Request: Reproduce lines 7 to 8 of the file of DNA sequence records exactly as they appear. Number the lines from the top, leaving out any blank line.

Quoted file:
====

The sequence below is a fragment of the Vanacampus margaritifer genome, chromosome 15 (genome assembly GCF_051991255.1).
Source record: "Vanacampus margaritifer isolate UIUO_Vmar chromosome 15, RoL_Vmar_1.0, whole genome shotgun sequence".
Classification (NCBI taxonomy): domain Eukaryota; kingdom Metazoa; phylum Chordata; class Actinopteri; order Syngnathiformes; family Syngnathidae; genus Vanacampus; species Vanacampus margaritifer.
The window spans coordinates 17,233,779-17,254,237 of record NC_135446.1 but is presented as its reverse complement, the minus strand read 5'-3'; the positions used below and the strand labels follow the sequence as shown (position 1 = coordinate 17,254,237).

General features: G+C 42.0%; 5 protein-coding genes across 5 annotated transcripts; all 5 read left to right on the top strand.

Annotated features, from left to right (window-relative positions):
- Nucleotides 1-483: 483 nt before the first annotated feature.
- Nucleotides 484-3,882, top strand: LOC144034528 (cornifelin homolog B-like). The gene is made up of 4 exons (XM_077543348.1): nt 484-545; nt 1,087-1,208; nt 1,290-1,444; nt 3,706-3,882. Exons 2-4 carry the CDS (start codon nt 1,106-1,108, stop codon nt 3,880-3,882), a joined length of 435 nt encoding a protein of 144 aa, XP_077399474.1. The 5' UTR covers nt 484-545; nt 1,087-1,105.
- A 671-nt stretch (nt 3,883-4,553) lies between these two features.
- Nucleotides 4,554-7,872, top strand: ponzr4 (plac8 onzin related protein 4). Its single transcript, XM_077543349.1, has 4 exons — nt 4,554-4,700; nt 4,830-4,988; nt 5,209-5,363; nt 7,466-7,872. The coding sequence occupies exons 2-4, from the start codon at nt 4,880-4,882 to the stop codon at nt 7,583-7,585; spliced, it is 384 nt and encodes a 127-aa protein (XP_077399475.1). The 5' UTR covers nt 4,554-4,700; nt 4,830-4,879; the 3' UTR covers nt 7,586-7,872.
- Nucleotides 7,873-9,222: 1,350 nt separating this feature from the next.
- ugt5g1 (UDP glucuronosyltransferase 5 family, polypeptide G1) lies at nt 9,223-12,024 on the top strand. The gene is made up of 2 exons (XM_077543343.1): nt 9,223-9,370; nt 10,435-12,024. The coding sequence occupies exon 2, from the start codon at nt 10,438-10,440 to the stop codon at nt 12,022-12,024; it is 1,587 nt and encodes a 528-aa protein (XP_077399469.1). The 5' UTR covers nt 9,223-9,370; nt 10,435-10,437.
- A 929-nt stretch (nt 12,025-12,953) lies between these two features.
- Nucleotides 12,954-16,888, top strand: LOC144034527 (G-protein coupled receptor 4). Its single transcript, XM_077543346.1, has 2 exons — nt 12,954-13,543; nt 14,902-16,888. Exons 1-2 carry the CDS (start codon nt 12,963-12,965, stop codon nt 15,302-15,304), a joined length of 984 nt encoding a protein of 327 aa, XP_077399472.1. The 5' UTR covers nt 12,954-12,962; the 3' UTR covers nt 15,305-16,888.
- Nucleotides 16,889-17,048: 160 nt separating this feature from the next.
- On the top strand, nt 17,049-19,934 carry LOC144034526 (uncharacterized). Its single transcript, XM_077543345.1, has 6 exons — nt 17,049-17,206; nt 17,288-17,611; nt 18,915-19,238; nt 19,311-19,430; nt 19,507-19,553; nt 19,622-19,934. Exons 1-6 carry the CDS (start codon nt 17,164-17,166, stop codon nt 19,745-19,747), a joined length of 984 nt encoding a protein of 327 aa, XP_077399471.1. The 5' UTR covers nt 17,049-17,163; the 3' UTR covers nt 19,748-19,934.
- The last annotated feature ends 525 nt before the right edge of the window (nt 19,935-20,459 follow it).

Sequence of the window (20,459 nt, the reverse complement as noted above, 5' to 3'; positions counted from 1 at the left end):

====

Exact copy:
- Nucleotides 1-483: 483 nt before the first annotated feature.
- Nucleotides 484-3,882, top strand: LOC144034528 (cornifelin homolog B-like). The gene is made up of 4 exons (XM_077543348.1): nt 484-545; nt 1,087-1,208; nt 1,290-1,444; nt 3,706-3,882. Exons 2-4 carry the CDS (start codon nt 1,106-1,108, stop codon nt 3,880-3,882), a joined length of 435 nt encoding a protein of 144 aa, XP_077399474.1. The 5' UTR covers nt 484-545; nt 1,087-1,105.